Although he won&'t be drawn on the specifics of his shopping list, he does proffer some clues. For instance, the mix of TM Retail&'s estate has been a point of criticism in the past. With 900 CTNs, 320 c-stores and a handful of what are endearingly called &'variety&' stores, because defining them more precisely proves rather tricky, the company has a bit of a hotchpotch feel. Lancaster suggests this will be cleaned up. &"We will be converting some CTNs to c-stores over the next couple of years. I don&'t want to give the impression I&'m not interested in newsagents. I still like newsagents and I&'m quite happy to buy them. But the best c-stores develop from a CTN base - it&'s a natural evolution.&"
If you follow the logic through, it&'s also likely the variety stores will be sold. But this doesn&'t mean TM Retail will become a pure c-store opera­tion. Despite the problems in the CTN sector, with sales of tobacco and newspapers falling and the confectionery sector having reached ­maturity years ago, some of the key players in the sector reported significant growth in The ­Grocer&'s Top 50 survey (The Grocer, 11 February 2006, p27) and Lancaster is certain there&'s still money to be made. Indeed, he&'s as scornful of those who predicted the demise of the CTN five years ago as he is of those who said TM Retail&'s first MBO in 1995 wouldn&'t work. &"In retailing it&'s all about location and products. There&'s a big overlap between CTNs and ­
c-stores but they are both profitable in their own right. I just want to get greater market share.&"
He adds: &"A lot of the time these commentators don&'t know what they&'re talking about. If you go back to 1995, some were saying that our MBO then wouldn&'t be successful because people would only want to shop in superstores. That was rubbish. It was very successful. I&'ve spent my life working in mature markets and I&'m not scared of them.&"
That experience and confidence will be well supported now that the management team owns 80% of the company. Bank of Scotland owns the remaining 20% and provided the financial backing for the MBO, but has little influence over operations. &"We&'re pretty much free to do our thing,&" says Lancaster.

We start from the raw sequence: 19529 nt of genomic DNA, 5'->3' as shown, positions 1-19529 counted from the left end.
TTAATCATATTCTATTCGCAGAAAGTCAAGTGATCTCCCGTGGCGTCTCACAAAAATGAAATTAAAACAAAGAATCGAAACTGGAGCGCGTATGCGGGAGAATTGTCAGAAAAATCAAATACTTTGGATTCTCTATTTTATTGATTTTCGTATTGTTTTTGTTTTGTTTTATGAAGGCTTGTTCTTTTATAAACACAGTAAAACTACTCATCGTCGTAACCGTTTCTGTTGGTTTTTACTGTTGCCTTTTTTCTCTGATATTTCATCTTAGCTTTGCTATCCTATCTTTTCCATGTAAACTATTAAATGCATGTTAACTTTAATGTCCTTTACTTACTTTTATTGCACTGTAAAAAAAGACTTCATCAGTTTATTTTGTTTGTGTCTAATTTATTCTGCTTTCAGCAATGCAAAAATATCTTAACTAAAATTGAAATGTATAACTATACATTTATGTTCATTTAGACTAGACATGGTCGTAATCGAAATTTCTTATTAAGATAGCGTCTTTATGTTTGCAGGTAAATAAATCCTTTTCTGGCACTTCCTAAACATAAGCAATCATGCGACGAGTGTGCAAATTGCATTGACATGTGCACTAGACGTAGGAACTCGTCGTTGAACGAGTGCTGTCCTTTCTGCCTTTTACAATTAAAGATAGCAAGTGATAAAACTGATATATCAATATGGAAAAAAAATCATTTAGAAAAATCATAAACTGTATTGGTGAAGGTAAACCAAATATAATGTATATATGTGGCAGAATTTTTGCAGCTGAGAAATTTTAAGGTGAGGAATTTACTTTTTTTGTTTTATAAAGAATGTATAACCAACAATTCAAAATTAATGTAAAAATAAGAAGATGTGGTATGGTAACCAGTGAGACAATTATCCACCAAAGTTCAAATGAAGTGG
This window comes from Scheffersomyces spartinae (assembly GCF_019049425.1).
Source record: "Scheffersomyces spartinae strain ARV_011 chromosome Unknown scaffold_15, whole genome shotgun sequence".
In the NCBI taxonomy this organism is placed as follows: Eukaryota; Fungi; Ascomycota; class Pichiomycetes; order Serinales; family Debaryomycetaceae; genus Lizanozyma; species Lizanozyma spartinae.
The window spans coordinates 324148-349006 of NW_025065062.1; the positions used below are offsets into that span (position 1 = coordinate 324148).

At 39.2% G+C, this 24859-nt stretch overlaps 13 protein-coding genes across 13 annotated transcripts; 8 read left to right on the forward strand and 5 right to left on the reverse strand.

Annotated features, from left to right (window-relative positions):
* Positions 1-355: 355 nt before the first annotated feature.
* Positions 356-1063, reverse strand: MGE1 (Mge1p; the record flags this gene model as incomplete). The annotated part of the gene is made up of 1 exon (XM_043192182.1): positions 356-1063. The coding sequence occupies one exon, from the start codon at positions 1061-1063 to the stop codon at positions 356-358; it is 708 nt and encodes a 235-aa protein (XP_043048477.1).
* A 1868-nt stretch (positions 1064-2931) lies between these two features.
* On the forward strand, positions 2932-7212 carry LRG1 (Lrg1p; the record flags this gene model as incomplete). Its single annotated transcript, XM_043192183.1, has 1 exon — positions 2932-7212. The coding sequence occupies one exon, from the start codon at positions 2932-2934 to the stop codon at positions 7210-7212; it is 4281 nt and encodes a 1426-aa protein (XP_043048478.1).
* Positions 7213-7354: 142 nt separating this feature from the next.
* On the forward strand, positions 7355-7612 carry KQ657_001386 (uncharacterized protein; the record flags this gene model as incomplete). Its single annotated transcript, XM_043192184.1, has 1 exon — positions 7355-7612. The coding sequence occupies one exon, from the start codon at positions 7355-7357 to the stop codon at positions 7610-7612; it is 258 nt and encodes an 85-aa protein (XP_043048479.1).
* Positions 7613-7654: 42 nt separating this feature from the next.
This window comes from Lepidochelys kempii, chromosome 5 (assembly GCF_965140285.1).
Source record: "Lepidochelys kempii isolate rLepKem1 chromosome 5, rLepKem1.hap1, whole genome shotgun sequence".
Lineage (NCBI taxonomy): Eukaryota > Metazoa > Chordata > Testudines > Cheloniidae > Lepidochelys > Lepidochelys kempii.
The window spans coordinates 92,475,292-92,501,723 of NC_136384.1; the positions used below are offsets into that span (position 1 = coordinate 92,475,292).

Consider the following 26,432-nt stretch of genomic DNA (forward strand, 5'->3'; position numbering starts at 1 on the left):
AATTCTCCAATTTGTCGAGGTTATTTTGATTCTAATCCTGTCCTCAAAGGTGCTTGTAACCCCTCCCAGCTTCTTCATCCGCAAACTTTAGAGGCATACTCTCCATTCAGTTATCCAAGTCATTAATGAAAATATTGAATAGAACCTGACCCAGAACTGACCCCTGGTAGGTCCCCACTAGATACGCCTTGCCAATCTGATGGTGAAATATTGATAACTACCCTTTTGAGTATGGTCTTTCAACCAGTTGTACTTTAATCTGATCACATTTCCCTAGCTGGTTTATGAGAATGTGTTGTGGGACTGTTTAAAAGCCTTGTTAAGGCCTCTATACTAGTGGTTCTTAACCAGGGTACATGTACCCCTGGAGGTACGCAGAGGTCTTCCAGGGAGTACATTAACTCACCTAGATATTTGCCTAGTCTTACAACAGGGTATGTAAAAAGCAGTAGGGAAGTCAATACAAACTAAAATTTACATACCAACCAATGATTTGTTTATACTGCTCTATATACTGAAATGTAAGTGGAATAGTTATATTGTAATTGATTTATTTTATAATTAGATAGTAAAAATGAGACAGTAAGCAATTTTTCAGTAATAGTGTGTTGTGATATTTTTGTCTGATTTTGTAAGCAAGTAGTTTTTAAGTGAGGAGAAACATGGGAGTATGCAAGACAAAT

He suggests this team will remain in place for some time. Given that he banked the first week&'s takings in 1972 of what was then a fledgling TM Retail in the guise of a cigarette vending business, you could forgive him for feeling possessive. &"I&'ve always felt a degree of ownership of the business, and the management team has always behaved as if it owns the business. The difference now is that we actually do.&"
The message he wants to get across is that this will be no short-term fling. He recently stepped down from one of his non-executive director­ships elsewhere to devote more time to TM Retail and he says he enjoys it too much to consider giving it all up yet. &"I&'m committed to TM Retail for the foreseeable future. So far this has been the most tremendous fun. I&'ve had the benefit of working with some great people, and I&'ve been lucky enough to make a few bob along the way. When I look back it&'s clear we&'ve created a leading retailer and I&'m proud of the team.&"
With that kind of confidence, it would take a brave punter to bet against TM Retail growing even bigger still. n

timeline to the top
1972 Under the aegis of Gallaher, Lancaster sets up a cigarette vending business1982 A drinks vending business is added to the cigarette vending1993 The first move into retail is made when Lancaster takes Forbuoys under his wing1995 The first MBO at TM Group is completed, including the cigarette and drinks vending businesses1998 TM Group is refinanced producing partial exit for the shareholders1998 Martin Retail Group is bought for £75m. The name TM Retail is created2000 The cigarette vending business is sold2001 The drinks vending business is sold2004 TM Retail buys 181 Dillons stores from Tesco2005 A second MBO gives Lancaster and the management team 80% control of the company. Sales top £640m2006 The estate is rebranded under the Martin's and McColl's fascias, the company name is changed and Lancaster reveals plans to increase acquisition activity2010 The major force in neighbourhood retailing?